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Wright Huntley said....
>San Jose (Santa Clara Valley Water District) did not, so they have to
>add it. Any time turbidity of the Hetch-Hetchy gets high (drought times)
>they run the SF water through San Jose area reservoirs to settle, then
>treat it and send it on up the peninsula to Crystal Springs. The result
>has been dead fish from Santa Clara to S. San Francisco. *No one* was
>warned about this!
In Ottawa they spent $80,000 to warn Pet Shops, Hospitals, and
the Public. There was some argument in Council over this expenditure.
>This year, they are going after smaller distributors, and both East-Bay
>MUD and Alameda County Water District will be adding chloramine by the
>beginning of the year. That is *soon*! I would bet that SF is not going
>to get out of it for long. EBMUD was kind enough to warn customers, but
>I haven't seen any major public announcement by Alameda, so far.
>Until the controversy over the carcinogenic breakdown products of
>chloramine is resolved, I'm not about to drink the tap water any more.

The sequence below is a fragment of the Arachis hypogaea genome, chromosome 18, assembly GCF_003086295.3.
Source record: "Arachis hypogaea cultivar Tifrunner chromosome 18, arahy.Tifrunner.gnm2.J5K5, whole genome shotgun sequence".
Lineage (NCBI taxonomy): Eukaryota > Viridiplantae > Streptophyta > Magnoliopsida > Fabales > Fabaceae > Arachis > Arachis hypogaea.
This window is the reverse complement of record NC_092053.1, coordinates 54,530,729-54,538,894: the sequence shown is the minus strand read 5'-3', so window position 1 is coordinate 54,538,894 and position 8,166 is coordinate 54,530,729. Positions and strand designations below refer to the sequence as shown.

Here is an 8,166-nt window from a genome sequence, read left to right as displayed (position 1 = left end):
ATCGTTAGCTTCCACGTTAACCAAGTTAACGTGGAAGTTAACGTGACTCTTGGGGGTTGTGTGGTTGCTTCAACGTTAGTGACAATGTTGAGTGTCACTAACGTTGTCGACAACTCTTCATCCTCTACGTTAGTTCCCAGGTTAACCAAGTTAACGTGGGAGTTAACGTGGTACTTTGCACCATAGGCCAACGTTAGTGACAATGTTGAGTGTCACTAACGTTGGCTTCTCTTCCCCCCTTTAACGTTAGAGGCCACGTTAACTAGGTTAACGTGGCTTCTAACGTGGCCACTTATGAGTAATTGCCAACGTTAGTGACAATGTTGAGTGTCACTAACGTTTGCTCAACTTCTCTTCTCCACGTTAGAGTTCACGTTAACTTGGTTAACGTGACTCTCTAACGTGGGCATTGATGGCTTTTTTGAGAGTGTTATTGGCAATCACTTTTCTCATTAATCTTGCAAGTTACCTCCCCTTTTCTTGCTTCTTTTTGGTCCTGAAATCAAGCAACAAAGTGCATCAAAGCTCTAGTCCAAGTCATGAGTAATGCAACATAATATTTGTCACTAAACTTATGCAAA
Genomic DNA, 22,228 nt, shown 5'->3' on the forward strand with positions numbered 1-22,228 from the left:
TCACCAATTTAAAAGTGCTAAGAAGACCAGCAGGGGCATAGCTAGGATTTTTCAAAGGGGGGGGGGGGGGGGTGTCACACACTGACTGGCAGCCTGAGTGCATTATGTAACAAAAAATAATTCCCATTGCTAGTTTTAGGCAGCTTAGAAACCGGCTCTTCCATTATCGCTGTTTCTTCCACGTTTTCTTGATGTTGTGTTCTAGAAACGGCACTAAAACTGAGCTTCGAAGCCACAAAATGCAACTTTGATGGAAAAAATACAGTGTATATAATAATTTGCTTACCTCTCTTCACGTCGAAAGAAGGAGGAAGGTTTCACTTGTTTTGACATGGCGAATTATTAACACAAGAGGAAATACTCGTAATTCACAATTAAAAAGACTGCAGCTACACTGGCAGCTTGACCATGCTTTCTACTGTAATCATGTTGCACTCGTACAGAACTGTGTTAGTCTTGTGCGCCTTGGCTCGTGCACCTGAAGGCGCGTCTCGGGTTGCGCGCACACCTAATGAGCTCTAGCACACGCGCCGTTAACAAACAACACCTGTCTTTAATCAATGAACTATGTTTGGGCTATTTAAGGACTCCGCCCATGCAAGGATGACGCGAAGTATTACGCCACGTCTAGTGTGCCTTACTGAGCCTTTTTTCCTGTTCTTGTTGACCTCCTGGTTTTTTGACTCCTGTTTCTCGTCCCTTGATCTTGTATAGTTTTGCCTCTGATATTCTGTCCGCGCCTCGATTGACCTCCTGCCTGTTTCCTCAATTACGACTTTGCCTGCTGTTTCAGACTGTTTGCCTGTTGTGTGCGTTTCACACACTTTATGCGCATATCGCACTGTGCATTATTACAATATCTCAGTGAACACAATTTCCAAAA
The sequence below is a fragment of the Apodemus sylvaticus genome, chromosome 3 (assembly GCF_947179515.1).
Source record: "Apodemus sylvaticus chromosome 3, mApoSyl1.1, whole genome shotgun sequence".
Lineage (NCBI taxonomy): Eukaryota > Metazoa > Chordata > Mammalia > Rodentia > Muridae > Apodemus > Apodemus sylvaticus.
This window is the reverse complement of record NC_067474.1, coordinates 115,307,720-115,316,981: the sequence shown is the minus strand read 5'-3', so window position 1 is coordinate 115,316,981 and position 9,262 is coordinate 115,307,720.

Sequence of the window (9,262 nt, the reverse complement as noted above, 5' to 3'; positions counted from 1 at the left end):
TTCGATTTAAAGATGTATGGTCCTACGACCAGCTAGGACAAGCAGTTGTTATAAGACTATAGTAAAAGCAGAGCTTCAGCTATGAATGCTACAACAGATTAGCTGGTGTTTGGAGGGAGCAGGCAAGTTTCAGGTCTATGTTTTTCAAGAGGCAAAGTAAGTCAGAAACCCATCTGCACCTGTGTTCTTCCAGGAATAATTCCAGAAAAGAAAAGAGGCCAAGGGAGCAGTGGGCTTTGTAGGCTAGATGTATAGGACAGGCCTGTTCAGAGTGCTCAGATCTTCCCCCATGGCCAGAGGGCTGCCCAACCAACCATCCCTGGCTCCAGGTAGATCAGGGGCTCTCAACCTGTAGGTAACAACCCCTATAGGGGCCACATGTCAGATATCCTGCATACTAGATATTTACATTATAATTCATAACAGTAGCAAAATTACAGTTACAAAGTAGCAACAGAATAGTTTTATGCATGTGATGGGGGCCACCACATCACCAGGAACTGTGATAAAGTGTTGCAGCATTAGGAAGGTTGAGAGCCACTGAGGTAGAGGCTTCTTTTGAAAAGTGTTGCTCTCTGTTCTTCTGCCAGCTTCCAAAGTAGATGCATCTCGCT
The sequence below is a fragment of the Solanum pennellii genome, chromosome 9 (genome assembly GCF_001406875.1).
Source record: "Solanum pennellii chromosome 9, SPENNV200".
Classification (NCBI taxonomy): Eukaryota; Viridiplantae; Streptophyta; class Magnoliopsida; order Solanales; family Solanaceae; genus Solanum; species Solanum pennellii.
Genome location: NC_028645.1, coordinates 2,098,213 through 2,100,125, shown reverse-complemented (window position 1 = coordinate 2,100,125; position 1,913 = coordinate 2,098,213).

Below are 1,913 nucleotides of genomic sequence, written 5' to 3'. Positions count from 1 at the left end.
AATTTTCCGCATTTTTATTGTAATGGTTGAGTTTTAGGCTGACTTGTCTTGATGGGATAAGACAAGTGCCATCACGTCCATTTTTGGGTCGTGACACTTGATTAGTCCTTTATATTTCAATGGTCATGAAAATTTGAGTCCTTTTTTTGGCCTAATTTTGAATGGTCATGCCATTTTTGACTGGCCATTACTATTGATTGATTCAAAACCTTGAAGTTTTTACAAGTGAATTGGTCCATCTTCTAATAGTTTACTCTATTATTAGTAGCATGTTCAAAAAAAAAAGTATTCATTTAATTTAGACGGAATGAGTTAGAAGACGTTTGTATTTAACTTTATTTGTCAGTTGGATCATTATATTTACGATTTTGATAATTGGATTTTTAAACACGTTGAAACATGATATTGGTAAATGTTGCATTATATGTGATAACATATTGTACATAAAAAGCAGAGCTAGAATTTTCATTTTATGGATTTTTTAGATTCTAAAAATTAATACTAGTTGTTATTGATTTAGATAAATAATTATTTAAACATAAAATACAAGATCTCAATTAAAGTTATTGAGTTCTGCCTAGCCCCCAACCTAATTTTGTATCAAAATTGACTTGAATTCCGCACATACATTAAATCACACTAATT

>My fish and I only get carbon-filtered water, or they get a generous
>dose of Amquel o/e to neutralize the chlorine *and* the ammonia of the
What controversy is this. In Ottawa they were worried that the levels
of tri-halomethanes were too high, so they decided to switch from
chlorine treatment to chloramine treatment.
In answer to the original question posed, I use a product containing
sodium thiosulfate and sodium carbonate to treat tap water. This water
contains about 1 ppm chloramine with a pH above 7.5. Often I will
change up to 70% of the tank volume. I've never seen any stress in the
fish. However, my advice to others is to use a chlorine remover only
if your resulting pH will be below 7.2, you have a fair number of
healthy plants, you are aware of the amount of chloramine being added
to the water by your local authority, and are able to adjust para-
meters accordingly. A product such as Fritz Chlorine Remover is much
less expensive than Amquel.
ac554 at FreeNet_Carleton.ca